Date of Award


Document Type


Degree Name

Doctor of Philosophy (PhD)


Mechanical Engineering

Committee Chair/Advisor

Dr. Fadi Abdeljawad

Committee Member

Dr. Murray Daw

Committee Member

Dr. Gang Li

Committee Member

Dr. Enrique Martinez Saez


Nearly all structural and functional materials are polycrystalline alloys; they are composed of differently oriented crystalline grains that are joined at internal interfaces termed grain boundaries (GBs). It is well accepted that GB dynamics play a critical role in many phenomena during materials processing or under operating environments. Of particular interest are GB migration and grain growth processes, as they influence many crystal-size dependent properties, such as mechanical strength and electrical conductivity.

In metallic alloys, GBs offer a plethora of preferential atomic sites for alloying elements to occupy. Indeed, recent experimental studies employing in-situ microscopy revealed strong GB solute segregation in a wide range of engineering alloys. With regards to the migration of doped GBs, solute segregation influences boundary dynamics in two main mechanisms. The first is a thermodynamic effect described by the Gibbs adsorption equation; the segregation of elemental species to a GB at a given temperature and pressure reduces the boundary free energy and, as a result, the driving force for GB migration. The second mechanism is kinetic, termed solute drag. Segregated solutes attempt to remain within the GB region and, as a result, the migrating boundary has to drag solute atoms.

While interface solute segregation has been an area of active research, most existing treatments focus on the thermodynamic aspect of GB segregation, and the kinetic role is not well understood. Here, we present a theoretical GB solute drag model in regular solution alloys, which explicitly accounts for solute-solute interactions in both the bulk and GBs and captures various transport mechanisms. Further, the model incorporates the impact of GB structure on segregation profiles. Our analysis shows that GB solute-solute interactions play a critical role in drag effects. Moreover, our theoretical analysis suggests a self-similar behavior for the GB drag-velocity maps. We then employ the model to elucidate the impact of GB geometry on solute drag in a model Pt-Au alloy, which has been shown to exhibit sluggish grain growth even at elevated temperatures. To circumvent the computational costs of performing solute drag and grain growth simulations for various input parameters, we implement physics-informed neural networks that not only predict solute drag values but also satisfy the underlying physics as described by our model.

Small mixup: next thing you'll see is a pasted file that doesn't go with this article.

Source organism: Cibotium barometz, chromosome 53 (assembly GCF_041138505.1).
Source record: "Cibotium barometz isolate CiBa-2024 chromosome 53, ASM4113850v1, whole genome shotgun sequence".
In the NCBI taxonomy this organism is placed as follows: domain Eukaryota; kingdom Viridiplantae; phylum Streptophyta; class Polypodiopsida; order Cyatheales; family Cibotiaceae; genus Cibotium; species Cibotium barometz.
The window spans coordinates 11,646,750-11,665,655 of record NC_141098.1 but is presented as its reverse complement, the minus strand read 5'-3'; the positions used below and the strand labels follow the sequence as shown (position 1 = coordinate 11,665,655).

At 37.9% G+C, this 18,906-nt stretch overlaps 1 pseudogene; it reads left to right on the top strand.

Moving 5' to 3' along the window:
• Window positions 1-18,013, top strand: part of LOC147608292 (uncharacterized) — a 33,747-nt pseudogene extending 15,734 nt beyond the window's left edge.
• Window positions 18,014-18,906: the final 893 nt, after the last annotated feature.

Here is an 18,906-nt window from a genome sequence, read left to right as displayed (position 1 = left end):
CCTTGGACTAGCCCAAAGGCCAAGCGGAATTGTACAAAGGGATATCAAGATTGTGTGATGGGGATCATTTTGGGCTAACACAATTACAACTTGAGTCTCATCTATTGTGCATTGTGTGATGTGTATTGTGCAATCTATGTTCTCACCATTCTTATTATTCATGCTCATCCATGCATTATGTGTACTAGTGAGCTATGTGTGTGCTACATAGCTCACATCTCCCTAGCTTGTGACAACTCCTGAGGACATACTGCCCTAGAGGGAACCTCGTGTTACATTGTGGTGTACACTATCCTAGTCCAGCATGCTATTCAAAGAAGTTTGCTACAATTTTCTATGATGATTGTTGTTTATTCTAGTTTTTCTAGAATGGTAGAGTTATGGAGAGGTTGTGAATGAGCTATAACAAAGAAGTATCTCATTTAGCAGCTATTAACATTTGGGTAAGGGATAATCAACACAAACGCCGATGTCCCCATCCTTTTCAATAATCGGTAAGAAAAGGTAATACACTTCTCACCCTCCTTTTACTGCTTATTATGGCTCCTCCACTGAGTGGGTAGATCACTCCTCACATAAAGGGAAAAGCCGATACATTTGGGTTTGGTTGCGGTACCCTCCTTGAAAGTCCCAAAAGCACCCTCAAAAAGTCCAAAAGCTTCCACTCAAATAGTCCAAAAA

Our theoretical and computational modeling framework is material agnostic-it is applicable to a wide range of metallic alloys. Scientific knowledge gained from our studies has the potential to facilitate a paradigm shift in the development of advanced metallic alloys by enabling an interface by design approach, in which the interactions of alloying elements with GBs are explicitly accounted for in models of microstructural evolution.

Author ORCID Identifier




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